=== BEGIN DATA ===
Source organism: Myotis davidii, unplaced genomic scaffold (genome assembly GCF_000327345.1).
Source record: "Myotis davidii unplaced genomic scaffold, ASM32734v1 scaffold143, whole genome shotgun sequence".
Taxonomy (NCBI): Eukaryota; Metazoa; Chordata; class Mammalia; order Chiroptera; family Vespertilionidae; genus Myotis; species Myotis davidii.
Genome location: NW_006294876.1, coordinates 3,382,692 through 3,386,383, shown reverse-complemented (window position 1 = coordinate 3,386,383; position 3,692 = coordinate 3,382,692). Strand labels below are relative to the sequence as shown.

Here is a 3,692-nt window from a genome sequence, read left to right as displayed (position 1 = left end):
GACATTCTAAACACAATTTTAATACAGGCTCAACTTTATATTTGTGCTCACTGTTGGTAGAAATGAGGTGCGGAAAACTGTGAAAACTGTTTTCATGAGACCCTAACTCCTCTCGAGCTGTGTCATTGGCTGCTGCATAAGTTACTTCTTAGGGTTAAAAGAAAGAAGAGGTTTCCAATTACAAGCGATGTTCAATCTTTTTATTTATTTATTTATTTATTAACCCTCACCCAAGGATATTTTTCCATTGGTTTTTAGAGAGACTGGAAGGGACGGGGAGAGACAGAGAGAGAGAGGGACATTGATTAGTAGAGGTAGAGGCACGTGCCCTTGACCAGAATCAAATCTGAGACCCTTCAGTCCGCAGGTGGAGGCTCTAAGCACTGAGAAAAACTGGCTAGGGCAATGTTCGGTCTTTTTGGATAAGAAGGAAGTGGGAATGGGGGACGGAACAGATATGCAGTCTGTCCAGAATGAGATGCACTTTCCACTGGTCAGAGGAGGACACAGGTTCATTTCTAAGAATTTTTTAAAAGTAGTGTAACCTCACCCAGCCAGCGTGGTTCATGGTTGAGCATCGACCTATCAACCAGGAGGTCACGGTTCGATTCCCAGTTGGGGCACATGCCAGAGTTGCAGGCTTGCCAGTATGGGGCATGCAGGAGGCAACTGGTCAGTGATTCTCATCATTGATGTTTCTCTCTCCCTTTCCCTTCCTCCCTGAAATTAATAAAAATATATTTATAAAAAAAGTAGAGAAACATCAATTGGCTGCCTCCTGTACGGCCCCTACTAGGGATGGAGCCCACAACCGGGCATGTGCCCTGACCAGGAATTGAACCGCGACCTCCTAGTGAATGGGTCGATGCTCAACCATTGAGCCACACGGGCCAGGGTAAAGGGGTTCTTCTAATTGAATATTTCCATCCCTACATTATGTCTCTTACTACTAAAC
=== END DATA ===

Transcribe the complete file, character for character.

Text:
Source organism: Myotis davidii, unplaced genomic scaffold (genome assembly GCF_000327345.1).
Source record: "Myotis davidii unplaced genomic scaffold, ASM32734v1 scaffold143, whole genome shotgun sequence".
Taxonomy (NCBI): Eukaryota; Metazoa; Chordata; class Mammalia; order Chiroptera; family Vespertilionidae; genus Myotis; species Myotis davidii.
Genome location: NW_006294876.1, coordinates 3,382,692 through 3,386,383, shown reverse-complemented (window position 1 = coordinate 3,386,383; position 3,692 = coordinate 3,382,692). Strand labels below are relative to the sequence as shown.

Here is a 3,692-nt window from a genome sequence, read left to right as displayed (position 1 = left end):
GACATTCTAAACACAATTTTAATACAGGCTCAACTTTATATTTGTGCTCACTGTTGGTAGAAATGAGGTGCGGAAAACTGTGAAAACTGTTTTCATGAGACCCTAACTCCTCTCGAGCTGTGTCATTGGCTGCTGCATAAGTTACTTCTTAGGGTTAAAAGAAAGAAGAGGTTTCCAATTACAAGCGATGTTCAATCTTTTTATTTATTTATTTATTTATTAACCCTCACCCAAGGATATTTTTCCATTGGTTTTTAGAGAGACTGGAAGGGACGGGGAGAGACAGAGAGAGAGAGGGACATTGATTAGTAGAGGTAGAGGCACGTGCCCTTGACCAGAATCAAATCTGAGACCCTTCAGTCCGCAGGTGGAGGCTCTAAGCACTGAGAAAAACTGGCTAGGGCAATGTTCGGTCTTTTTGGATAAGAAGGAAGTGGGAATGGGGGACGGAACAGATATGCAGTCTGTCCAGAATGAGATGCACTTTCCACTGGTCAGAGGAGGACACAGGTTCATTTCTAAGAATTTTTTAAAAGTAGTGTAACCTCACCCAGCCAGCGTGGTTCATGGTTGAGCATCGACCTATCAACCAGGAGGTCACGGTTCGATTCCCAGTTGGGGCACATGCCAGAGTTGCAGGCTTGCCAGTATGGGGCATGCAGGAGGCAACTGGTCAGTGATTCTCATCATTGATGTTTCTCTCTCCCTTTCCCTTCCTCCCTGAAATTAATAAAAATATATTTATAAAAAAAGTAGAGAAACATCAATTGGCTGCCTCCTGTACGGCCCCTACTAGGGATGGAGCCCACAACCGGGCATGTGCCCTGACCAGGAATTGAACCGCGACCTCCTAGTGAATGGGTCGATGCTCAACCATTGAGCCACACGGGCCAGGGTAAAGGGGTTCTTCTAATTGAATATTTCCATCCCTACATTATGTCTCTTACTACTAAAC